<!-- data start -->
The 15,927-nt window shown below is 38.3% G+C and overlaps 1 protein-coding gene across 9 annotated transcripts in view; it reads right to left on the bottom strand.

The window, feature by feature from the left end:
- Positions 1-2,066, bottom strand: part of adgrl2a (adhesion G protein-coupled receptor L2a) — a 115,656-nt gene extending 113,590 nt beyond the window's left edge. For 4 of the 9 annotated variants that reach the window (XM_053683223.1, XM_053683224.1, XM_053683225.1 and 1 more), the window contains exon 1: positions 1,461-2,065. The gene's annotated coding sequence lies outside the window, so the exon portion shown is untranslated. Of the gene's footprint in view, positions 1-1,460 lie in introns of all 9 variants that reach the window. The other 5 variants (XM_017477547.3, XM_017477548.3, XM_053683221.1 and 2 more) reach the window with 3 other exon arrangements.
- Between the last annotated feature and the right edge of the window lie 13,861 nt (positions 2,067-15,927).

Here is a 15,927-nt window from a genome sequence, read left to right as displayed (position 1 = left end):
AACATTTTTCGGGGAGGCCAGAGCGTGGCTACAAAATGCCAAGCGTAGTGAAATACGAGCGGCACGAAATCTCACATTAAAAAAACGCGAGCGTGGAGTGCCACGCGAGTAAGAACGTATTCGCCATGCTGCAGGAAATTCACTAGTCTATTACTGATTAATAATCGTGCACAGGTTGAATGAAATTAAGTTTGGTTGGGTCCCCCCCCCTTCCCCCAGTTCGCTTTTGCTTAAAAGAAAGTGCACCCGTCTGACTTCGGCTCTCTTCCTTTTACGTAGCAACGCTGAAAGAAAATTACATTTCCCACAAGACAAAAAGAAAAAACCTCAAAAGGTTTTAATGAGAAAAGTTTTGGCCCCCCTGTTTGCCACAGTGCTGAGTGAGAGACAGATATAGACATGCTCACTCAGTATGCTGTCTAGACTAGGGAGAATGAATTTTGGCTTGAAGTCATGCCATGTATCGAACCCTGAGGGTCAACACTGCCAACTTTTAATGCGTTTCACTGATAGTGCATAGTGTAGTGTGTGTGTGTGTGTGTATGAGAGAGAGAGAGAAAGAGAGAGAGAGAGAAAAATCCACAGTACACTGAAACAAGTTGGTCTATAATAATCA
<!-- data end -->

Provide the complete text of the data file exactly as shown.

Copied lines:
The 15,927-nt window shown below is 38.3% G+C and overlaps 1 protein-coding gene across 9 annotated transcripts in view; it reads right to left on the bottom strand.

The window, feature by feature from the left end:
- Positions 1-2,066, bottom strand: part of adgrl2a (adhesion G protein-coupled receptor L2a) — a 115,656-nt gene extending 113,590 nt beyond the window's left edge. For 4 of the 9 annotated variants that reach the window (XM_053683223.1, XM_053683224.1, XM_053683225.1 and 1 more), the window contains exon 1: positions 1,461-2,065. The gene's annotated coding sequence lies outside the window, so the exon portion shown is untranslated. Of the gene's footprint in view, positions 1-1,460 lie in introns of all 9 variants that reach the window. The other 5 variants (XM_017477547.3, XM_017477548.3, XM_053683221.1 and 2 more) reach the window with 3 other exon arrangements.
- Between the last annotated feature and the right edge of the window lie 13,861 nt (positions 2,067-15,927).

Here is a 15,927-nt window from a genome sequence, read left to right as displayed (position 1 = left end):
AACATTTTTCGGGGAGGCCAGAGCGTGGCTACAAAATGCCAAGCGTAGTGAAATACGAGCGGCACGAAATCTCACATTAAAAAAACGCGAGCGTGGAGTGCCACGCGAGTAAGAACGTATTCGCCATGCTGCAGGAAATTCACTAGTCTATTACTGATTAATAATCGTGCACAGGTTGAATGAAATTAAGTTTGGTTGGGTCCCCCCCCCTTCCCCCAGTTCGCTTTTGCTTAAAAGAAAGTGCACCCGTCTGACTTCGGCTCTCTTCCTTTTACGTAGCAACGCTGAAAGAAAATTACATTTCCCACAAGACAAAAAGAAAAAACCTCAAAAGGTTTTAATGAGAAAAGTTTTGGCCCCCCTGTTTGCCACAGTGCTGAGTGAGAGACAGATATAGACATGCTCACTCAGTATGCTGTCTAGACTAGGGAGAATGAATTTTGGCTTGAAGTCATGCCATGTATCGAACCCTGAGGGTCAACACTGCCAACTTTTAATGCGTTTCACTGATAGTGCATAGTGTAGTGTGTGTGTGTGTGTGTATGAGAGAGAGAGAGAAAGAGAGAGAGAGAGAAAAATCCACAGTACACTGAAACAAGTTGGTCTATAATAATCA